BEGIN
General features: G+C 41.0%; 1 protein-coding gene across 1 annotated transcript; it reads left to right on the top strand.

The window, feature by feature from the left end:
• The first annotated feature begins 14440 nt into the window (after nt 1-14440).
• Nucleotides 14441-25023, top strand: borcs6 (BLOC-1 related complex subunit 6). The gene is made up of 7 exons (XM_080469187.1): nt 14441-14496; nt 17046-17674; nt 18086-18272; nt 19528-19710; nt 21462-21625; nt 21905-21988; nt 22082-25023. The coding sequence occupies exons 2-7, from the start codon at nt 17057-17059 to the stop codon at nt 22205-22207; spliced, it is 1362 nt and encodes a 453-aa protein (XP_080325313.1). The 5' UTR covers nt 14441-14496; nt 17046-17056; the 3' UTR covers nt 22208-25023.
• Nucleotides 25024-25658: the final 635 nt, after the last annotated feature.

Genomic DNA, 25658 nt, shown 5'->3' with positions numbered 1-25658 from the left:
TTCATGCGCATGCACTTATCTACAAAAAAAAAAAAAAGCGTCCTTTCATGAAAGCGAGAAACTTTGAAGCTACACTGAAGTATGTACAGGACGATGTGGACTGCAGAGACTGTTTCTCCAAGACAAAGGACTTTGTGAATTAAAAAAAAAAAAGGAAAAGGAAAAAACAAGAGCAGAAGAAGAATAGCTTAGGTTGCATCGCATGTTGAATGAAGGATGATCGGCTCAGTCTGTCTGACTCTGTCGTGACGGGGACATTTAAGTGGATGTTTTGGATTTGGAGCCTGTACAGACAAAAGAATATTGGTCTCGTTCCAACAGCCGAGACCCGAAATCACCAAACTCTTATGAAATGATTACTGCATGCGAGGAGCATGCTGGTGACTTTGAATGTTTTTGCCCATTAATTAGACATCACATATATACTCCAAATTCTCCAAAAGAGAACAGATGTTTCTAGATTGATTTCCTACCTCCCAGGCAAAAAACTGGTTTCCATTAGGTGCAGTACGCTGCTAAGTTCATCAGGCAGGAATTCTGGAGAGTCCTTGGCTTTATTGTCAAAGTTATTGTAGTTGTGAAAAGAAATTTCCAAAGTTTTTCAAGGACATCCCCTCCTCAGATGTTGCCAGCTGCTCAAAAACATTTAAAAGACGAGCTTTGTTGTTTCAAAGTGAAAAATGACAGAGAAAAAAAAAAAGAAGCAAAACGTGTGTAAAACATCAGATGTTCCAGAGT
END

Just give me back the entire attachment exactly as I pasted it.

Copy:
General features: G+C 41.0%; 1 protein-coding gene across 1 annotated transcript; it reads left to right on the top strand.

The window, feature by feature from the left end:
• The first annotated feature begins 14440 nt into the window (after nt 1-14440).
• Nucleotides 14441-25023, top strand: borcs6 (BLOC-1 related complex subunit 6). The gene is made up of 7 exons (XM_080469187.1): nt 14441-14496; nt 17046-17674; nt 18086-18272; nt 19528-19710; nt 21462-21625; nt 21905-21988; nt 22082-25023. The coding sequence occupies exons 2-7, from the start codon at nt 17057-17059 to the stop codon at nt 22205-22207; spliced, it is 1362 nt and encodes a 453-aa protein (XP_080325313.1). The 5' UTR covers nt 14441-14496; nt 17046-17056; the 3' UTR covers nt 22208-25023.
• Nucleotides 25024-25658: the final 635 nt, after the last annotated feature.

Genomic DNA, 25658 nt, shown 5'->3' with positions numbered 1-25658 from the left:
TTCATGCGCATGCACTTATCTACAAAAAAAAAAAAAAGCGTCCTTTCATGAAAGCGAGAAACTTTGAAGCTACACTGAAGTATGTACAGGACGATGTGGACTGCAGAGACTGTTTCTCCAAGACAAAGGACTTTGTGAATTAAAAAAAAAAAAGGAAAAGGAAAAAACAAGAGCAGAAGAAGAATAGCTTAGGTTGCATCGCATGTTGAATGAAGGATGATCGGCTCAGTCTGTCTGACTCTGTCGTGACGGGGACATTTAAGTGGATGTTTTGGATTTGGAGCCTGTACAGACAAAAGAATATTGGTCTCGTTCCAACAGCCGAGACCCGAAATCACCAAACTCTTATGAAATGATTACTGCATGCGAGGAGCATGCTGGTGACTTTGAATGTTTTTGCCCATTAATTAGACATCACATATATACTCCAAATTCTCCAAAAGAGAACAGATGTTTCTAGATTGATTTCCTACCTCCCAGGCAAAAAACTGGTTTCCATTAGGTGCAGTACGCTGCTAAGTTCATCAGGCAGGAATTCTGGAGAGTCCTTGGCTTTATTGTCAAAGTTATTGTAGTTGTGAAAAGAAATTTCCAAAGTTTTTCAAGGACATCCCCTCCTCAGATGTTGCCAGCTGCTCAAAAACATTTAAAAGACGAGCTTTGTTGTTTCAAAGTGAAAAATGACAGAGAAAAAAAAAAAGAAGCAAAACGTGTGTAAAACATCAGATGTTCCAGAGT